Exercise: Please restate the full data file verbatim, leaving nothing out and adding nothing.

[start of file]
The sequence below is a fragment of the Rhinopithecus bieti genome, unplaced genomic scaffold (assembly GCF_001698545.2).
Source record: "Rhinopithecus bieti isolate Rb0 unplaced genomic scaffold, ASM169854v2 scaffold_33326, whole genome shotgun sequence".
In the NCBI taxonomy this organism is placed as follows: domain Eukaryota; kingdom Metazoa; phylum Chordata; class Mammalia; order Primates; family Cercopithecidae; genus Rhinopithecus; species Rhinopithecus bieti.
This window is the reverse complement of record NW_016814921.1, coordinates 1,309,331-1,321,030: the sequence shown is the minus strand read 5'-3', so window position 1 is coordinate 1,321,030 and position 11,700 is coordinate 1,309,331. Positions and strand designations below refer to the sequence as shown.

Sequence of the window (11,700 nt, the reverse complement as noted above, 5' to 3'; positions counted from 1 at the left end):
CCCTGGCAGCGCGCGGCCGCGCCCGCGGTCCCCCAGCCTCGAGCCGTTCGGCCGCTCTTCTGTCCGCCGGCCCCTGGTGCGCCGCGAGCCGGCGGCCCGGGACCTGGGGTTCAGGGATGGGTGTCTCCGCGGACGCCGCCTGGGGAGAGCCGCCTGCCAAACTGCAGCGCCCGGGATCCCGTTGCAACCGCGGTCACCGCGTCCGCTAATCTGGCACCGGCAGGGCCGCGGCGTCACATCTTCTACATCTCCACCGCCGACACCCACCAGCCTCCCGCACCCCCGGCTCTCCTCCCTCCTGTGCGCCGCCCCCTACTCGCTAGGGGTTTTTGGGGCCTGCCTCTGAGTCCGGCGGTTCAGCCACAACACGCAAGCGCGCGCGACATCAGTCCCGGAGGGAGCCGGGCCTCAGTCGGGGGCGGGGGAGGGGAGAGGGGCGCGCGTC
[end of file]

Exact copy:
The sequence below is a fragment of the Rhinopithecus bieti genome, unplaced genomic scaffold (assembly GCF_001698545.2).
Source record: "Rhinopithecus bieti isolate Rb0 unplaced genomic scaffold, ASM169854v2 scaffold_33326, whole genome shotgun sequence".
In the NCBI taxonomy this organism is placed as follows: domain Eukaryota; kingdom Metazoa; phylum Chordata; class Mammalia; order Primates; family Cercopithecidae; genus Rhinopithecus; species Rhinopithecus bieti.
This window is the reverse complement of record NW_016814921.1, coordinates 1,309,331-1,321,030: the sequence shown is the minus strand read 5'-3', so window position 1 is coordinate 1,321,030 and position 11,700 is coordinate 1,309,331. Positions and strand designations below refer to the sequence as shown.

Sequence of the window (11,700 nt, the reverse complement as noted above, 5' to 3'; positions counted from 1 at the left end):
CCCTGGCAGCGCGCGGCCGCGCCCGCGGTCCCCCAGCCTCGAGCCGTTCGGCCGCTCTTCTGTCCGCCGGCCCCTGGTGCGCCGCGAGCCGGCGGCCCGGGACCTGGGGTTCAGGGATGGGTGTCTCCGCGGACGCCGCCTGGGGAGAGCCGCCTGCCAAACTGCAGCGCCCGGGATCCCGTTGCAACCGCGGTCACCGCGTCCGCTAATCTGGCACCGGCAGGGCCGCGGCGTCACATCTTCTACATCTCCACCGCCGACACCCACCAGCCTCCCGCACCCCCGGCTCTCCTCCCTCCTGTGCGCCGCCCCCTACTCGCTAGGGGTTTTTGGGGCCTGCCTCTGAGTCCGGCGGTTCAGCCACAACACGCAAGCGCGCGCGACATCAGTCCCGGAGGGAGCCGGGCCTCAGTCGGGGGCGGGGGAGGGGAGAGGGGCGCGCGTC